Tag Archives: summer

The Last of Utah (for Now): Canyonlands National Park

Damn. What a year! I’m a bit sad that I haven’t progressed on my goal to finish writing about our awesome National Parks Road Trip from the summer of 2013. Since then I’ve been completely side-tracked by grad school, summer jobs, and other adult life-related activities. Note to all the young people out there: Don’t grow up, it’s horrible (I’m only partially kidding).

Anyway, back to the story:

After finishing a pleasant half-day at Arches National Park, we made our way out of Moab and went back west towards our last stop in Utah: Canyonlands. Of course, most people these days know about Canyonlands due to that whole story about a guy that got his arm caught between some rocks…but we definitely aren’t that hardcore.

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Canyonlands can’t be fully appreciated in just a day’s time, although you can certainly experience some great short hikes and amazing vistas (ABOVE). To truly enjoy Canyonlands, you need a 4WD vehicle, a GPS device, plenty of food and water, and a personal guide who really knows how to navigate the land – that’s how you get to see all the really sketchy and amazing stuff. But we weren’t there to visit the Maze section of the park. Nor the Needles for that matter, since we didn’t have much time. Most causal visitors like us take a day trip through the Island in the Sky.

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But before we could begin our trip to Canyonlands, we first had to find a new place to stay for the night. We tried to find a site at the famous Dead Horse Point State Park — however, we soon found that EVERY site had been taken (the place is quite popular by both families and photographers alike). The ranger at the visitor’s booth was really nice however, and gave us directions to a great little campground down the road.

Little did we know that we’d be staying at one of the most gorgeous (and obscure) little campsites in Utah…

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More Best of Utah: Arches National Park

Man, grad school is NO JOKE. UC Berkeley is especially no joke. I thought I would have a little bit more time in between papers and classes to record all our journeys from our best ever 2013 “Left Coast” National Parks Road Trip…but it was not meant to be. The travel journal will have to be finished in the summer of 2014. It’s Friday night and I should be doing homework right now, but fuck it.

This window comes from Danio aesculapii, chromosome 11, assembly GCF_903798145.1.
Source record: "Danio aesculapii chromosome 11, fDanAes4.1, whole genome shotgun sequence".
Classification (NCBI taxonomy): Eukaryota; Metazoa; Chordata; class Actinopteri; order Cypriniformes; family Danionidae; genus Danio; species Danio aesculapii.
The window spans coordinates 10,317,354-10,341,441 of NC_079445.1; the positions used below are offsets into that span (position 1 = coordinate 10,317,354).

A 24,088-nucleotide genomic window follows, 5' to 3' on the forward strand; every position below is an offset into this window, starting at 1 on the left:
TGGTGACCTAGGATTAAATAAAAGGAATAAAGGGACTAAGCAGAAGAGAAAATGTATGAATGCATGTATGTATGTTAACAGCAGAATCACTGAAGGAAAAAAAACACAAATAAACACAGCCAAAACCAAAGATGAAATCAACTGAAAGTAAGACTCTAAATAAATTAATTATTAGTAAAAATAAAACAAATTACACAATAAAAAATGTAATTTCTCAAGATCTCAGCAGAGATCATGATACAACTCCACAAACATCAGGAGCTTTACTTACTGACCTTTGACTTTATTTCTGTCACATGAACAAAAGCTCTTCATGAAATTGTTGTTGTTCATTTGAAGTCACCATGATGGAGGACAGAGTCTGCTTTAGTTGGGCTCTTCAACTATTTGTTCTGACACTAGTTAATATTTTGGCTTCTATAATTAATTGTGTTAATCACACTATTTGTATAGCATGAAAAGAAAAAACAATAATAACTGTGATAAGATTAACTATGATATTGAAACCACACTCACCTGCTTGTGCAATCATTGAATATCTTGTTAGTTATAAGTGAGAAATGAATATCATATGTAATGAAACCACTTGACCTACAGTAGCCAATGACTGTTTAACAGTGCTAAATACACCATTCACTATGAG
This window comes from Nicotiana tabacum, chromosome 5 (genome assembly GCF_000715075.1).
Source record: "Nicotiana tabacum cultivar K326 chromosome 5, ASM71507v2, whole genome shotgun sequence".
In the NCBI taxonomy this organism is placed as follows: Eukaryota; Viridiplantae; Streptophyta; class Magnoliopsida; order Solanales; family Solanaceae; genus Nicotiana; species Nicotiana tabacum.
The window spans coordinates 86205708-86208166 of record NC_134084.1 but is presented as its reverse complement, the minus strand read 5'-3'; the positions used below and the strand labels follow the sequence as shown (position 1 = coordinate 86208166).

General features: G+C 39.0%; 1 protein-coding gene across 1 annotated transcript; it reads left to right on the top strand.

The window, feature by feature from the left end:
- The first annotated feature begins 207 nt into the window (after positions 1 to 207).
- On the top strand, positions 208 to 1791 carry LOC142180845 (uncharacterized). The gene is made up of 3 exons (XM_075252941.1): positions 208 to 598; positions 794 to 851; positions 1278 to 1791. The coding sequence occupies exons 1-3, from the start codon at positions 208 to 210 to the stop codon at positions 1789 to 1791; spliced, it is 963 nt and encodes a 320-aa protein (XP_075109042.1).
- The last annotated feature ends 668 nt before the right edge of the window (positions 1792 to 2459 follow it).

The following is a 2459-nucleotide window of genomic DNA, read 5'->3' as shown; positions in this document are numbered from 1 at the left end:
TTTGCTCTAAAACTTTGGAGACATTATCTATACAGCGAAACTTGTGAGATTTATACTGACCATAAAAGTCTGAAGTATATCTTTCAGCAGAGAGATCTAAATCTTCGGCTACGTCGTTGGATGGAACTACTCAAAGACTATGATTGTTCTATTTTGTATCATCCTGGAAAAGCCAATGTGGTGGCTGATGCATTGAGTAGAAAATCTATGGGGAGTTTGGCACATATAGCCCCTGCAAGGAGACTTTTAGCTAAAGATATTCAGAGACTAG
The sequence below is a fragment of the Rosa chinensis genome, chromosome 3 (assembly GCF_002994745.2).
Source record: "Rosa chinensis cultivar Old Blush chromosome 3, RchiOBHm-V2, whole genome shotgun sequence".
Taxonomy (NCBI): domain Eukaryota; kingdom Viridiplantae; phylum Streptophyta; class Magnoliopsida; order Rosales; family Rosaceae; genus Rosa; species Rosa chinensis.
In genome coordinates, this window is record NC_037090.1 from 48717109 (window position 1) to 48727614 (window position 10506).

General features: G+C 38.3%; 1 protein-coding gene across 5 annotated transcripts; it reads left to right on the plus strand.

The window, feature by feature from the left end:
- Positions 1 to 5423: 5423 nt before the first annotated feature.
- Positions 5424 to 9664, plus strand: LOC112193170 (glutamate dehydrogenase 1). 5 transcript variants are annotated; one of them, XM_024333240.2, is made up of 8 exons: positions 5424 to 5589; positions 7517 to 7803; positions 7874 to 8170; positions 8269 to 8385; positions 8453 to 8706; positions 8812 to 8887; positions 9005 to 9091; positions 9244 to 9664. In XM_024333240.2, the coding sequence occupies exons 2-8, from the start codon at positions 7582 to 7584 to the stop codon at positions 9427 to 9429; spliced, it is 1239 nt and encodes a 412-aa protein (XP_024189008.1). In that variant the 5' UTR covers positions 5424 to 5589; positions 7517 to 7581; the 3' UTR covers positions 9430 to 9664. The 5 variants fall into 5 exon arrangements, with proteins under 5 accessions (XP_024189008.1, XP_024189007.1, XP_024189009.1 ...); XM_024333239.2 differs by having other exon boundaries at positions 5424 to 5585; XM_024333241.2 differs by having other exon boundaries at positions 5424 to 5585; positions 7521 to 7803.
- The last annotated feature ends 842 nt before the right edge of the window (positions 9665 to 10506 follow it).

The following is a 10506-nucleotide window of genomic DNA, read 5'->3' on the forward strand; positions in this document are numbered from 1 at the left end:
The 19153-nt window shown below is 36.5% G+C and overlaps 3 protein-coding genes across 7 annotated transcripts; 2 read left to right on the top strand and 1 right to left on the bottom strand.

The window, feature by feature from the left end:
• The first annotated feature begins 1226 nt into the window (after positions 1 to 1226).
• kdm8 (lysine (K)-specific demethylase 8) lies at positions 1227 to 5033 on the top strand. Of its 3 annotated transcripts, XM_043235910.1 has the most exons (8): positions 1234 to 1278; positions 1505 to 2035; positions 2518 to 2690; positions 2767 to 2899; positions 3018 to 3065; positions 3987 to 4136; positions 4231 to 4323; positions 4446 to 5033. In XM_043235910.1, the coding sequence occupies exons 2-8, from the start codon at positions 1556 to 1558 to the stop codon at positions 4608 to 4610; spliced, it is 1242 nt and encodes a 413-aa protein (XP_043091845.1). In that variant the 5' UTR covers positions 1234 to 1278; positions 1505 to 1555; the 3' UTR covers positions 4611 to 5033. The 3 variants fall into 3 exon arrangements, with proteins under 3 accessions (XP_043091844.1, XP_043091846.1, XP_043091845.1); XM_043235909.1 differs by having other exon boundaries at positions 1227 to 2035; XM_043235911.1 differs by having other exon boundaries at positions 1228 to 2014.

Anyway. Back to the story.

Moab campsite

Joy and I woke up just about the same time that the sun started to rise above the rocks and peak into our tents. I’ve said it before and I’ll say it again: this campsite is the BUSINESS…

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Utah Diaries: From Escalante State Park to Burgers in Boulder

We were pretty beat as we drove away from Bryce Canyon National Park. After an all day hike amongst the hoodoos, we had to drive a few hours to our next stop: Escalante. Actually – to be honest – we didn’t really know what our next stop would be. I guess that’s the beauty of going on a road trip! A month ago when we were planning our trip, I saw a picture of some gorgeous slot canyons/land formations in a Utah tourist magazine, and decided that we had to go and check out that area. It was in Escalante, but we really didn’t know what that meant. Escalante National Monument? Escalante State Park and Petrified Forest? Escalante city? We had no idea.

As we drove on, we passed by buffalo farms on the roadsides, and miles and miles of the most beautiful landscape ever. No wonder this highway (Highway 12, I believe?) has been designated as one of the “Top Most Scenic Highways of America”. I honestly thought they were lying at first. But then it just kept getting better and better:

Jumping for joy

Jumping for joy

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Mountains of red and tan rock as far as the eyes can see. Check out the highway on the bottom right.

Unfortunately, when we rolled into the town of Escalante, the visitor center had already closed (it was already past 5 pm). Joy was still sick and pretty tired, so while there were many places we could have camped at, I made an executive decision to stop and stay at Escalante State Park (and Petrified Forest – it was so cute). It also had a lake/reservoir nearby, and it was getting late. Joy likes water. I thought it might be a good match for us…

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Zion National Park: Hiking to Angel’s Landing

So…I really wanted to update this blog on a weekly basis during our month-long National Parks road trip. I REALLY did. And I tried! But there was hardly any interwebs connection wherever we went, thus making it nearly impossible to do any blog updating. Plus we were camping or backpacking the entire time. No wifi there.

After we experienced pretty much THE BEST TRIP EVER, we came back in August and I had to go directly to grad school. Nowadays, I do NOTHING ELSE except read a shit-ton of books and try to not look clueless in class.

OH YEAH. I digress. Back to the main story…

Angel’s Landing. Yeah, it was awesome. I LOVE ZION NATIONAL PARK! Top 5 fer SURE.